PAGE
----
Reforming Higher Ed Regulations Benefits Everyone

Cherylyn Harley LeBon | Columnist

One of the most underreported stories today is the aggressive attack on private college education and efforts to limit education choice for students and their families.

The administration and Education Secretary Betsy DeVos are diligently working to reverse or end regulations that were specifically imposed to put many private colleges and universities out of business. Secretary DeVos is dismantling many of these harmful rules with the goal of giving women, minorities, veterans, and non-traditional students an opportunity for a college education and meaningful employment.

Regulations implemented under President Obama and advocated by education elitists increased education costs and decreased options for career-focused higher education. The “Gainful Employment” rule tops the list of bad regulations that should end.

Gainful Employment arbitrarily defines how much debt a student can incur based on a chosen degree. If a student graduates with a degree in culinary arts or cosmetology — fields that don’t usually offer high starting salaries — the government can pursue legal action against the college after three years. Moreover, the graduate must earn what the government defines as a “sufficient salary.”

The government can also force the school to eliminate that degree program. It’s slightly impractical to allow government bureaucrats the authority to decide how much people in the private sector should earn.

The myopic Gainful Employment rule fails to consider the varying cost of living expenses and average salaries in different regions of the county. A sous chef working in New York City or Los Angeles can expect to make a more lucrative salary than a chef living in a rural area. The same would apply to a manicurist or a nurse. Inflexible government regulations ignore the realities of living expenses and salaries for specific occupations in large cities vs. small towns.

Another troubling regulation concerns “State Authorization” which forces colleges offering online courses to obtain an operating license in every state where their students reside. Distance learning is an affordable, practical, and popular vehicle through which many students and professionals obtain career-oriented, undergraduate, and graduate degrees.

Businesses engaged in e-commerce nationwide are not forced to comply with unrealistic licensing demands. Most states don’t have the ability or resources to monitor such licensees. Clearly, this regulation was designed to attack a private college’s ability to offer online courses with the goal of shutting them down.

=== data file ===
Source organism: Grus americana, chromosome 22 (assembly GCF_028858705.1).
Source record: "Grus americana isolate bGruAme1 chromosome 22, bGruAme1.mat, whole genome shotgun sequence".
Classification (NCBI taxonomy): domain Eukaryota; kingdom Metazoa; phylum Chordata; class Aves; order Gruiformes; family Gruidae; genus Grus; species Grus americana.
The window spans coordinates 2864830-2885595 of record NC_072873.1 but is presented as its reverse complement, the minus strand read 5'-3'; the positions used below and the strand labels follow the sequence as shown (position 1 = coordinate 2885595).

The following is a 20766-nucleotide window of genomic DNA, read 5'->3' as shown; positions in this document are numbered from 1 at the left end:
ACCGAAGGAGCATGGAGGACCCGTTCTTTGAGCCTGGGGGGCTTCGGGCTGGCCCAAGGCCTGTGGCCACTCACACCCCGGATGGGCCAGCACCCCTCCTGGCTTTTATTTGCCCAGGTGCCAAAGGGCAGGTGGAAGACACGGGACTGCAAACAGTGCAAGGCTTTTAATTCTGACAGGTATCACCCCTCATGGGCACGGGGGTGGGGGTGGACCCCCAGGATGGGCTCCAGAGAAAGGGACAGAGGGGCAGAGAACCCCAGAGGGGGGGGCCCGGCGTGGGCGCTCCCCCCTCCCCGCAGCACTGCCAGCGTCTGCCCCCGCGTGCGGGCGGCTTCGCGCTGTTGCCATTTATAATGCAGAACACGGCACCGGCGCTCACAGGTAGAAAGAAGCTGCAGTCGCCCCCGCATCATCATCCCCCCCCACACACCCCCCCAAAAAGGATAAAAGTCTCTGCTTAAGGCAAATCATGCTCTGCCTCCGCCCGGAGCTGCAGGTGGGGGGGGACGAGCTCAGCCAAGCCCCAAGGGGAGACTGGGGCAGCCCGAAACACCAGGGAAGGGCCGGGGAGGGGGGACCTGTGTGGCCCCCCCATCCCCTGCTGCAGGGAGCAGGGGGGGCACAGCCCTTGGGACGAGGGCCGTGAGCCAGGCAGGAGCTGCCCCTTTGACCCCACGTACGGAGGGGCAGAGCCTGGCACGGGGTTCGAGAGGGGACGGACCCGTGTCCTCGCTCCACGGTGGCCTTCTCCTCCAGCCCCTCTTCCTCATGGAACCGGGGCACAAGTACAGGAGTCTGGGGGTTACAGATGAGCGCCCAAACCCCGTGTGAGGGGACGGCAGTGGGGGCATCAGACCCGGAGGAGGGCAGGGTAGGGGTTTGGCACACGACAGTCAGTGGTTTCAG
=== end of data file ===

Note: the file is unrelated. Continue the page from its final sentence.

Active-duty military members and veterans who rely on the flexibility of online courses and stay at home parents who want a career-focused degree are particularly impacted by this regulation. Online education accommodates people’s work schedules or family needs and represent the future of higher education.

There is no reason to force private colleges and universities to comply with such rules unless the goal is to force them out of business. This appears to be the intent of the education elites in this country.

The trial lawyers are especially interested in another regulation called the “Borrower Defense to Repayment” rule. This rule allows college students to demand a tuition refund or walk away from their student loans if they believe they have been misled or defrauded by their institution’s advertising.

The floodgates of potential lawsuits were already beginning to open when the Education Department stalled the implementation of this rule. Trial lawyers were preparing to sue colleges on behalf of students who wanted to immediately absolve their school loan debt and hand the bill to taxpayers.

All college-bound students have the right to choose a school that fits their needs and earn a degree that will lead to a good paying job. In turn, employers are looking for specific skill-sets to fit their hiring demands. Students should have the option to choose a college school they want so they can acquire the knowledge and skills needed for that rewarding career be it a public, private, non-profit or for-profit school.

Our educational policies should be geared towards advocating for students’ best interests by working to reform or negate many of these harmful regulations. We should focus on opportunity, responsibility, free-market competition, common sense, and an abundance of choice in our education system.

In an economy where small businesses and employers have more than six million jobs currently available, expanding — not limiting — educational choice and opportunity should be our goal. Reforming needless regulations is an important first step.

Cherylyn Harley LeBon is an attorney, commentator, and strategist.


The views and opinions expressed in this commentary are those of the author and do not reflect the official position of The Daily Caller.

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